Lou Schmukler, President, Global Product Development & Supply

Global Supply Chain Management During the COVID-19 Pandemic and Beyond

A Conversation with: Lou Schmukler, President, Global Product Development & Supply

September 30, 2020     

When the COVID-19 pandemic strained supply chains across the world, it left many patients wondering if they will be able to get the medicines they rely on to stay well or get better. Lou Schmukler, president, Global Product Development & Supply, has spent his 35-year career understanding what makes a best-in-class supply chain. Schmukler shares insights from managing a global supply chain during a pandemic.

What do people need to know about managing a global supply chain during a pandemic? 

It goes without saying that being prepared and ready for potential crises is key. Because our top priority is to serve our patients, we have existing business continuity plans inclusive of safety stock and mitigation plans that have been in place for many years. Those plans enabled us to act quickly. During normal business operations and certainly throughout a crisis, including the pandemic, we diligently monitor manufacturing and supply facilities across the globe and implement proactive measures to ensure patients are able to receive the medicines they rely on.  

In the case of the pandemic, staying well-connected across the globe was critical. Having global partners who understand our company, products and patients made a difference in our ability to maintain quality, stability and security. Being flexible and agile in our supply chain and pandemic response greatly depended on these relationships.  

We also put a daily “war room” in place in early February which kept us on top of the latest intel globally — like supply lane restrictions, demand variability, modified supply plans, freight capacity and routes. We kept supplies moving to where they were needed most to support our patients. 

What were the greatest challenges that you faced during COVID to ensure that patients continued to receive their medicines? 

An important element of keeping our promise to patients, their families and our healthcare providers is to ensure that our supply chain continues to deliver our medicines without interruption. The speed and evolution at which the pandemic spread brought a great deal of uncertainty and many challenges.  

We faced these challenges through collaboration and daily discussions, not only with our partners, but also within our own internal BMS CERT (crisis event response team). While many workers around the world turned to remote work, we had a unique situation in that many of our employees remained on-site to ensure the continuous development and supply of life-saving drugs. Our core principles have been two-fold, keep employees safe and ensure compliant supply continuity. 

From a supply perspective, we effectively managed the highly dynamic and unpredictable global border restrictions at the initial peak. The team leveraged prior business continuity management planning to increase safety stock levels and manage stockpiling in the markets. Clinical supply chain teams pushed inventory closer to patients in the regional depots. Supply chain and procurement teams worked closely to negotiate multiple transportation lanes resulting in no "last-mile" disruptions. The teams are prepped for the second wave and have increased stocks, where possible.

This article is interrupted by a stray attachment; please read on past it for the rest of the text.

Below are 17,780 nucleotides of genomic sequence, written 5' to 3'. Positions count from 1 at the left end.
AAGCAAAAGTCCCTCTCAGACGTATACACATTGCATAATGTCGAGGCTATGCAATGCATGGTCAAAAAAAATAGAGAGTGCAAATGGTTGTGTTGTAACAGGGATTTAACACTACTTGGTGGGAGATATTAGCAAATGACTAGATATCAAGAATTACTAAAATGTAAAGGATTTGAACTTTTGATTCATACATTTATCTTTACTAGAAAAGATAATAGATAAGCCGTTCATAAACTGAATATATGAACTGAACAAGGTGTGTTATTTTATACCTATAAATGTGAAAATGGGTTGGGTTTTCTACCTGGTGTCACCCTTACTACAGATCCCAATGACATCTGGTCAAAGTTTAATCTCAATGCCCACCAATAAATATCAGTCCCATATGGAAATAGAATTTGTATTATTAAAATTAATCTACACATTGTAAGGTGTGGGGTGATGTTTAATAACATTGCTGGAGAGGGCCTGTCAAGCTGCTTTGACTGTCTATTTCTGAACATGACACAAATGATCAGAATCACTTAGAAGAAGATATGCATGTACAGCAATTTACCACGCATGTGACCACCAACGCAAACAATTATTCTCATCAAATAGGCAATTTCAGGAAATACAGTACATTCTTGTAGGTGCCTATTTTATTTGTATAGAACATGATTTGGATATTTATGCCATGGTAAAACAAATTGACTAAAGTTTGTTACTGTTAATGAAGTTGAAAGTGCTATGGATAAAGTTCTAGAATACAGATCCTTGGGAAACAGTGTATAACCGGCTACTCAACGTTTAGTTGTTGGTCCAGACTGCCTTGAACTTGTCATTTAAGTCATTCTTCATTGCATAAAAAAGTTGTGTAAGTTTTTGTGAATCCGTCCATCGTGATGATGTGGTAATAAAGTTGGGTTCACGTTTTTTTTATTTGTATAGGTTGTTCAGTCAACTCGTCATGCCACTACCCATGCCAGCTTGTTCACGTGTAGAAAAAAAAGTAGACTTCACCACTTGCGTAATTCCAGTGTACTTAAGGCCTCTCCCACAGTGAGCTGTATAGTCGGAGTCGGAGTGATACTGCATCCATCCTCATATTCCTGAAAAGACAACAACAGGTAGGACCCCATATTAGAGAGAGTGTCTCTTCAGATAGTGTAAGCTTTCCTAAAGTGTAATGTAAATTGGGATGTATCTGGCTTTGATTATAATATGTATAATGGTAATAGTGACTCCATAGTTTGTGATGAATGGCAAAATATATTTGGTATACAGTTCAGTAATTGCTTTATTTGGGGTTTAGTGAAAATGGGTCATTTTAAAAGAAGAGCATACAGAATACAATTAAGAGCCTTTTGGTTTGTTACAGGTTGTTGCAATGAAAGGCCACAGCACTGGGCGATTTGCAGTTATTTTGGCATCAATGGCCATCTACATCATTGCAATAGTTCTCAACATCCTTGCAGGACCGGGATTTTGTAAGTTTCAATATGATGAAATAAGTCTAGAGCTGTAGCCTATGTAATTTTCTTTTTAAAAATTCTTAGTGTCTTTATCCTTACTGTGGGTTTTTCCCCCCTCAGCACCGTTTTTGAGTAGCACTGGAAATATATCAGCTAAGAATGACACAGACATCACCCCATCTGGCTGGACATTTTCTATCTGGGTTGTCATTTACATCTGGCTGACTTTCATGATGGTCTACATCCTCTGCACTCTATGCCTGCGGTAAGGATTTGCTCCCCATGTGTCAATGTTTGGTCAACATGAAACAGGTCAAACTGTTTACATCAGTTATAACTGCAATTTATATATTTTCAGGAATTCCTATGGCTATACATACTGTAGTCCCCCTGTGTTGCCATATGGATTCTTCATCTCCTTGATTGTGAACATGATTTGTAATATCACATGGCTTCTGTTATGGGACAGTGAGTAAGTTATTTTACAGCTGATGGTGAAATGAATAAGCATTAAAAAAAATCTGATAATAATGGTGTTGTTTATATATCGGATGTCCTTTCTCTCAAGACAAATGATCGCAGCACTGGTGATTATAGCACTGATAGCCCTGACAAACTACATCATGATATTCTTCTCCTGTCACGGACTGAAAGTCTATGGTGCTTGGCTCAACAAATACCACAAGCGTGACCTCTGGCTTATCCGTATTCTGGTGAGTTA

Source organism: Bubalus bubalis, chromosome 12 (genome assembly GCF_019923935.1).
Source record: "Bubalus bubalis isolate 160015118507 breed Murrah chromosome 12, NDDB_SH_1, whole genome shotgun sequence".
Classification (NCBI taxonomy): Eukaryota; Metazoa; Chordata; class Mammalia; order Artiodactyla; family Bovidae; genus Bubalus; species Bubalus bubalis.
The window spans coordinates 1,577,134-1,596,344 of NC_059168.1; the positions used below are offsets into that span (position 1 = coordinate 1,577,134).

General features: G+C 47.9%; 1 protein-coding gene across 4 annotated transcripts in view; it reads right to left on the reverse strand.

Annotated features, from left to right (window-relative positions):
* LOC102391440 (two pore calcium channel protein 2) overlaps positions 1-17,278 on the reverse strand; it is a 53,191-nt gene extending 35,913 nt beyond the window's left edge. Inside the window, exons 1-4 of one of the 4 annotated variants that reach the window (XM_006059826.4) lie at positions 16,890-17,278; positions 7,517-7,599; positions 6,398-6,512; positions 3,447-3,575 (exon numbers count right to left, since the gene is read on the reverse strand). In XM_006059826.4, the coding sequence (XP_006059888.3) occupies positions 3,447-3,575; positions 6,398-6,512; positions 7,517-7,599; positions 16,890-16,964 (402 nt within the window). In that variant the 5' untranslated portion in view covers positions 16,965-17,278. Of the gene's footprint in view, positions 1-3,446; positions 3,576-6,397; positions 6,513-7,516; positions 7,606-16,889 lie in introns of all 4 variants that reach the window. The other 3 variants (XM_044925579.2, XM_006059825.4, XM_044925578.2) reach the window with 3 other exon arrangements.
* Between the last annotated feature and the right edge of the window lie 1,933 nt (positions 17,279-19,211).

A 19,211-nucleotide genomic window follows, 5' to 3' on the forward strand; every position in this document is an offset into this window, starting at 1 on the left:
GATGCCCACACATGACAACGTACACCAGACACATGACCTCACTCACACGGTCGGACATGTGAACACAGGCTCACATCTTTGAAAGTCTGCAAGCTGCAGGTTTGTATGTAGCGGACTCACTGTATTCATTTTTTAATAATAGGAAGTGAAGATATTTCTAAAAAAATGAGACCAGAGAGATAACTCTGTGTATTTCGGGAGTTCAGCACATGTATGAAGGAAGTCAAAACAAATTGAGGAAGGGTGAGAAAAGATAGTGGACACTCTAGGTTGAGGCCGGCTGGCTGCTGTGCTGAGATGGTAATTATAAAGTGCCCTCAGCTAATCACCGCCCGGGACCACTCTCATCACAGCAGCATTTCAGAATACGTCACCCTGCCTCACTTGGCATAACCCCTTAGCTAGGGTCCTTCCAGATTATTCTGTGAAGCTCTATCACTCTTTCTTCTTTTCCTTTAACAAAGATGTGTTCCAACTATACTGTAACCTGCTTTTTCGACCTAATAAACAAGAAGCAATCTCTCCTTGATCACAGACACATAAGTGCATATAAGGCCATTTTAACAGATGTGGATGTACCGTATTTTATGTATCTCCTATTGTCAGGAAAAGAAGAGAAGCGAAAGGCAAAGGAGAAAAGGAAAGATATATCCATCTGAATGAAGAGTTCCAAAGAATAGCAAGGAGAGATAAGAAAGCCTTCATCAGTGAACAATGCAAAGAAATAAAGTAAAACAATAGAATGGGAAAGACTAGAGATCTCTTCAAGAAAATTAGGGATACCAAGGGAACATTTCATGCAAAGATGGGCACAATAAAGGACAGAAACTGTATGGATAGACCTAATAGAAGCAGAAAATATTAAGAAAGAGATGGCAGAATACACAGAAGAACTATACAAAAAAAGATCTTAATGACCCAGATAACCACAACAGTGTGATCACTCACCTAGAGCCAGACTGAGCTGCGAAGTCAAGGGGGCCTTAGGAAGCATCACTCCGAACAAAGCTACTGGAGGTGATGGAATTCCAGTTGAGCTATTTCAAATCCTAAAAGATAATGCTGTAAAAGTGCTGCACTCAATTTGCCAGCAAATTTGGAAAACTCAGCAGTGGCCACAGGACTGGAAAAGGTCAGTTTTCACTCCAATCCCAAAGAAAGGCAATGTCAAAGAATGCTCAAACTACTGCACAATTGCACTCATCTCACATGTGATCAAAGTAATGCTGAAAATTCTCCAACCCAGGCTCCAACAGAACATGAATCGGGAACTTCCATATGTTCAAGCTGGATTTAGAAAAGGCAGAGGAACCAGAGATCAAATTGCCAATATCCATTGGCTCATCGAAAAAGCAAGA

Thanks to these efforts, we have not seen any disruption in our clinical or commercial supply chains due to the pandemic. 

How is your team managing through the challenges COVID presents? 

I am proud to have a team as strong as ours. As we have managed through the initial peak of the pandemic, it was imperative that our functions re-prioritized to ensure supply continuity to ensure no disruptions to patients while also managing the impacts of the pandemic in their personal lives. We actively postponed certain projects to allow the team time to adjust.  

Being able to pull away from our usual responsibilities and empowering everyone to represent their functional areas was key. A core task force was assembled to focus on addressing the new challenges brought on by the pandemic, allowing other team members to remain focused on their usual responsibilities. Leveraging the company’s global network, with coverage across time zones, allowed for quick intel gathering and information sharing to identify and address issues as they arose.  

The pandemic also reminded us that we have an obligation. There was a feeling of belonging to something for the greater good of our patients, and our partner providers took pride in knowing they were each doing what they could to help reach patients. 

How has COVID changed the way BMS is thinking about its supply chain for the future? 

COVID-19 has shown the industry that a successful global supply chain takes a collective effort. Local knowledge is critical to understanding a situation and cultivating those relationships will be even more important in the future because it gives increased access to data, insight into events and protocols in that market, and enables faster decision making.  

We have also taken the opportunity to revisit our business continuity principles to meet new requirements of our business. COVID-19 has shown us that we need to manage future constraints on certain supplies, in this case, supplies resulting from the COVID-19 vaccines race.  In particular, we are partnering with our global procurement team as they are leading an effort to ensure we have robust risk assessments across our suppliers and contract development and manufacturing organizations.  

We know that we have a good fundamental supply chain and have seen that it works even under extreme disruption, but we can always improve. I’m confident that we will emerge even stronger from what we learned in the pandemic. 

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